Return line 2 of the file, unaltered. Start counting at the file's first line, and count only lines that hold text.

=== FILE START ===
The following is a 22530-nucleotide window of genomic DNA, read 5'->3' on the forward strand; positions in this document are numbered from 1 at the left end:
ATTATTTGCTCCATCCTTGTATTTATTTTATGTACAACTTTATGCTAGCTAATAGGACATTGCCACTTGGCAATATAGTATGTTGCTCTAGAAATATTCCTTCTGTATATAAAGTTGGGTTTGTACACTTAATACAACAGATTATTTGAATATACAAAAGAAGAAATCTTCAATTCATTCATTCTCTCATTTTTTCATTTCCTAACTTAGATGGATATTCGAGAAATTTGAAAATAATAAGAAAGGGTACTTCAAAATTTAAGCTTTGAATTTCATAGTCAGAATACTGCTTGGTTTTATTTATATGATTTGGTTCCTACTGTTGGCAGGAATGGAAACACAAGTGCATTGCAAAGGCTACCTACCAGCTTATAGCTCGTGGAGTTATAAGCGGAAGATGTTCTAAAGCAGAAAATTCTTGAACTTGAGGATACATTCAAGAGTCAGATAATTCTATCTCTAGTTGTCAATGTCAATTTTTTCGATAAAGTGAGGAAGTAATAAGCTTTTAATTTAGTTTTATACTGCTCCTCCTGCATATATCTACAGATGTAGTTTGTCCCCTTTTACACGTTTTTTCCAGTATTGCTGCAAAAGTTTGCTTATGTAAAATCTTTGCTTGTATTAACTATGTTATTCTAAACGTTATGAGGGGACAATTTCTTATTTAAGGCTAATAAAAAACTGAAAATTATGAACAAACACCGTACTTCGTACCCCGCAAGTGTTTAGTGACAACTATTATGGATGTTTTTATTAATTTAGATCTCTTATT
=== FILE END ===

ATTATTTGCTCCATCCTTGTATTTATTTTATGTACAACTTTATGCTAGCTAATAGGACATTGCCACTTGGCAATATAGTATGTTGCTCTAGAAATATTCCTTCTGTATATAAAGTTGGGTTTGTACACTTAATACAACAGATTATTTGAATATACAAAAGAAGAAATCTTCAATTCATTCATTCTCTCATTTTTTCATTTCCTAACTTAGATGGATATTCGAGAAATTTGAAAATAATAAGAAAGGGTACTTCAAAATTTAAGCTTTGAATTTCATAGTCAGAATACTGCTTGGTTTTATTTATATGATTTGGTTCCTACTGTTGGCAGGAATGGAAACACAAGTGCATTGCAAAGGCTACCTACCAGCTTATAGCTCGTGGAGTTATAAGCGGAAGATGTTCTAAAGCAGAAAATTCTTGAACTTGAGGATACATTCAAGAGTCAGATAATTCTATCTCTAGTTGTCAATGTCAATTTTTTCGATAAAGTGAGGAAGTAATAAGCTTTTAATTTAGTTTTATACTGCTCCTCCTGCATATATCTACAGATGTAGTTTGTCCCCTTTTACACGTTTTTTCCAGTATTGCTGCAAAAGTTTGCTTATGTAAAATCTTTGCTTGTATTAACTATGTTATTCTAAACGTTATGAGGGGACAATTTCTTATTTAAGGCTAATAAAAAACTGAAAATTATGAACAAACACCGTACTTCGTACCCCGCAAGTGTTTAGTGACAACTATTATGGATGTTTTTATTAATTTAGATCTCTTATT